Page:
Whether you’re pregnant and considering breastfeeding or you’re a new mom and need a little support with your decision to breastfeed, the providers here at Premier Women’s Care of Southwest Florida put together this list of benefits and tips for breastfeeding to help you in your efforts to give your child their healthiest start in life.
The benefits of breastfeeding are plentiful for both you and your baby. In fact, in 2011 the United States Breastfeeding Committee established August as National Breastfeeding Awareness Month to make families aware of all the good things mother’s milk brings to your baby. The American Academy of Pediatrics recommends breastfeeding exclusively for your baby’s first six months of life, and then at least until 12 months old while adding solid foods to the baby’s diet.
The benefits of breastfeeding for babies include a lower risk of developing:
- Type 2 diabetes
- Ear and respiratory infections
- Sudden infant death syndrome
The benefits for new moms include a lower risk of developing:
- Heart disease
- Type 2 diabetes
- Ovarian cancer
- Breast cancer
Plus, with the number of calories moms burn breastfeeding, nursing can help them return to their pre-baby weight more quickly. Also, breastfeeding promotes a unique and special mother-baby bonding experience.
Tips to make breastfeeding successful
In spite of the recommendations of the American Academy of Pediatrics to breastfeed your child, only 1 in 4 women exclusively breastfeeds for the first six months. One of the reasons more women don’t is that they don’t get the support they need. Although breastfeeding is a natural way to feed your child, it doesn’t always come naturally to many new moms.
Plus, new moms who need to return to work often have challenges making breastfeeding work for their families. Here are 10 tips to help you breastfeed for as long as possible:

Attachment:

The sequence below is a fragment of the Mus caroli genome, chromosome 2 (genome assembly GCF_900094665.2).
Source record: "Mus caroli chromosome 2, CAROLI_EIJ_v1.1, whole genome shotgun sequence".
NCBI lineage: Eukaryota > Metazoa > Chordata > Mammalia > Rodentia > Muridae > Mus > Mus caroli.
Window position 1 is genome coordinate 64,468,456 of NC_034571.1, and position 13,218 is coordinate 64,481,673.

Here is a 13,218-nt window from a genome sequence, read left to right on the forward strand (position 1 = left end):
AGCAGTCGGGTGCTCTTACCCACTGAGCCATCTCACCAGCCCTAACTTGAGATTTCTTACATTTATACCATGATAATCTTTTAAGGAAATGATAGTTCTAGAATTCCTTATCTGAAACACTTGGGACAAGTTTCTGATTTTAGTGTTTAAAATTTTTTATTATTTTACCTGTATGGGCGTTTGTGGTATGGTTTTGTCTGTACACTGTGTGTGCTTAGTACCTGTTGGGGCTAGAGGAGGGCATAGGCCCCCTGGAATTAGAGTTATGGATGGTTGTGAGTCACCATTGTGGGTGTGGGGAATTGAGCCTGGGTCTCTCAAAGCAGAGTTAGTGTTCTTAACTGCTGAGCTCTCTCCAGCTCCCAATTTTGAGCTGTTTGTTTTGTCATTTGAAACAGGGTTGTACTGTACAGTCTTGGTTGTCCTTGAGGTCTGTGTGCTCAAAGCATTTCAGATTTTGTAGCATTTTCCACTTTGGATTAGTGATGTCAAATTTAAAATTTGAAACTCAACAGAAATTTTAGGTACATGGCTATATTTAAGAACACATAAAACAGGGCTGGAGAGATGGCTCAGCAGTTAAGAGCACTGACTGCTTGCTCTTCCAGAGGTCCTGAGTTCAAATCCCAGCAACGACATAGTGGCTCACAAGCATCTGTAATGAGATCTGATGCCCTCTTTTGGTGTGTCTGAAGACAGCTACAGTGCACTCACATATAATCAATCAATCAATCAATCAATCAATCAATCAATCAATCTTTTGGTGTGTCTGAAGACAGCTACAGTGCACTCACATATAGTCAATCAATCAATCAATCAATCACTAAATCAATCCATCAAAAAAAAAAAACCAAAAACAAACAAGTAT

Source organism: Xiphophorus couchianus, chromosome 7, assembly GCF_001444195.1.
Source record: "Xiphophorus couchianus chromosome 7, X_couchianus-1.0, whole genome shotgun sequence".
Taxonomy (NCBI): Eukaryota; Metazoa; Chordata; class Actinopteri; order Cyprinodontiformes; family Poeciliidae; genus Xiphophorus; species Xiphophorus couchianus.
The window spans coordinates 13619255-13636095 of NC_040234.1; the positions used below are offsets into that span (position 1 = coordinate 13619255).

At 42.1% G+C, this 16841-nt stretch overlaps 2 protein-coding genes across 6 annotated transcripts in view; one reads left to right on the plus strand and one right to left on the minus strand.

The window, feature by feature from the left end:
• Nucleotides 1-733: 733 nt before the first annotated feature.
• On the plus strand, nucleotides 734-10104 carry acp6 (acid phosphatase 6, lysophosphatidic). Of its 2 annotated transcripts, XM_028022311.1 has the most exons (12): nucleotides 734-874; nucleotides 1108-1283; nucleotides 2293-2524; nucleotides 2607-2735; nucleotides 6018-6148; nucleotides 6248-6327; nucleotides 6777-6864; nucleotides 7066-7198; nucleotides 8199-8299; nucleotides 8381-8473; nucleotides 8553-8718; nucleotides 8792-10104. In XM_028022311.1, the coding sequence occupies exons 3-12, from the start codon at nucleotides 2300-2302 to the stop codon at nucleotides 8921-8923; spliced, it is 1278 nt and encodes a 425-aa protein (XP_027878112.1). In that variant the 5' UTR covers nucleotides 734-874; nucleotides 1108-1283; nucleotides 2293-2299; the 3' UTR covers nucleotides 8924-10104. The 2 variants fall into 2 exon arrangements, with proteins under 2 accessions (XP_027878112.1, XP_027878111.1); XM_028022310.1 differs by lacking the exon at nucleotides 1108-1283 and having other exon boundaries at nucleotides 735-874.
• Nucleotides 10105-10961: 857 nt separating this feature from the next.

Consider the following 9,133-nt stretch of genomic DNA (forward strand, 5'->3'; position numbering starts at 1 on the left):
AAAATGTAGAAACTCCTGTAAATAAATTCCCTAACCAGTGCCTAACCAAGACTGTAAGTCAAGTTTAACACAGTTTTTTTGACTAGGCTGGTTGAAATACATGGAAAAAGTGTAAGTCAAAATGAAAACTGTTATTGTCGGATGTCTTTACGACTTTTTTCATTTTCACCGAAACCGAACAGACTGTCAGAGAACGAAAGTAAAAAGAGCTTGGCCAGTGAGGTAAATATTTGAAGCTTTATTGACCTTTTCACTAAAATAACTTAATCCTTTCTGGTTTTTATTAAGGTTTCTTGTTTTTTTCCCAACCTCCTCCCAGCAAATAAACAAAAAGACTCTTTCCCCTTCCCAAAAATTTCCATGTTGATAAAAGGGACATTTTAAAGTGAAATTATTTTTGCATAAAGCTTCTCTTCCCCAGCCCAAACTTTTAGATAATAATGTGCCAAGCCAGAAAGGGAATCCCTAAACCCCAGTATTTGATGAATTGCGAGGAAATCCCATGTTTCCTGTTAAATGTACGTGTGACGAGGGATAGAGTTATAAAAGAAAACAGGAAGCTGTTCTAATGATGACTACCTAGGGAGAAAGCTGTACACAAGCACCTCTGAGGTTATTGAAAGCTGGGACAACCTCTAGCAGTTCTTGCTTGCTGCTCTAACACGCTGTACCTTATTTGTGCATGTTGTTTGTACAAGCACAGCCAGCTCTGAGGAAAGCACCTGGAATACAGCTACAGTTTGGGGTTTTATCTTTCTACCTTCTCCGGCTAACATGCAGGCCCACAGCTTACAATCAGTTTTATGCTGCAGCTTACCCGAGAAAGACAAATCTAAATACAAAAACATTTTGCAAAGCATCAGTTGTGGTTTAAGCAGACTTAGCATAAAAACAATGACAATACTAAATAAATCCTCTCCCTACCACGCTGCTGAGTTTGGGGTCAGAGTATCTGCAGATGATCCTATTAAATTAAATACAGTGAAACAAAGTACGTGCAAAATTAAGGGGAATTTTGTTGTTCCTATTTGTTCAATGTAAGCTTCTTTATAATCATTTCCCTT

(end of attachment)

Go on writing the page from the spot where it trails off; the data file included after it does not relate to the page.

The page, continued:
Start breastfeeding right away
Try to breastfeed within the first hour after giving birth. During this time, you’ll be providing your baby colostrum, not breast milk, which is what your body makes immediately after giving birth. It’s chock-full of antibodies that help against your baby’s first exposure to viruses and bacteria. This early breastfeeding experience helps set the two of you up for success while also jump-starting your breastmilk production.
Position your baby correctly
The key to getting your baby to breastfeed is to make sure your baby is latching to your nipple properly. A lactation consultant at the hospital should be able to help make sure your baby’s mouth is open wide enough to get a good latch to empty your milk ducts.
Your breastfeeding position is important as well. If you’re uncomfortable, it will be hard to sit still for the 8-12 times you need to feed your child in a day. Prop or bolster yourself with pillows and invest in a comfortable chair or glider.
Avoid nipple confusion
Try not to offer your baby a pacifier or a bottle until your breastfeeding routine is well established. Other nipple-shaped objects may confuse your baby and make breastfeeding more challenging.
Nursing can make you thirsty and feel dehydrated. Be sure to drink plenty of water to give you energy and to make sure your body can make the milk your baby needs!
Eat a healthy diet
Eating a healthy, balanced diet with plenty of calcium helps you produce the milk you need to feed your baby and give you the energy to get through the day on a reduced amount of sleep. Try to get about five servings of milk or dairy products every day.
Ask for help with housework
You're busy helping a human being grow. Ask for help with housework and other daily activities, so you have the time and energy to focus on the most important thing in your life.
Make sure your baby is gaining weight
To help ensure that all your breastfeeding diligence and efforts are succeeding, track your baby’s weight gain and count dirty diapers. Your baby should produce about 6-8 wet diapers and 2-5 stools a day, at first. This number changes as your baby gets older and their diet changes.
Get help if it hurts
Sometimes nursing hurts. Your nipple can get dry and cracked. You may develop a condition called mastitis or clogged milk ducts. Speak to a lactation expert right away to get help.
Practice pumping and bottle-feeding before going back to work
Working moms who need to return to work after a few months can still stick to a nursing routine by regularly pumping at work and having a caregiver feed your child with a bottle of breastmilk. Breast pumping can be awkward, so practice before returning to work and also make sure your baby is comfortable taking a bottle.
For more advice on breastfeeding, call the experts here at Premier Women's Care of Southwest Florida or make an appointment online. We have offices in Cape Coral and Fort Myers, Florida.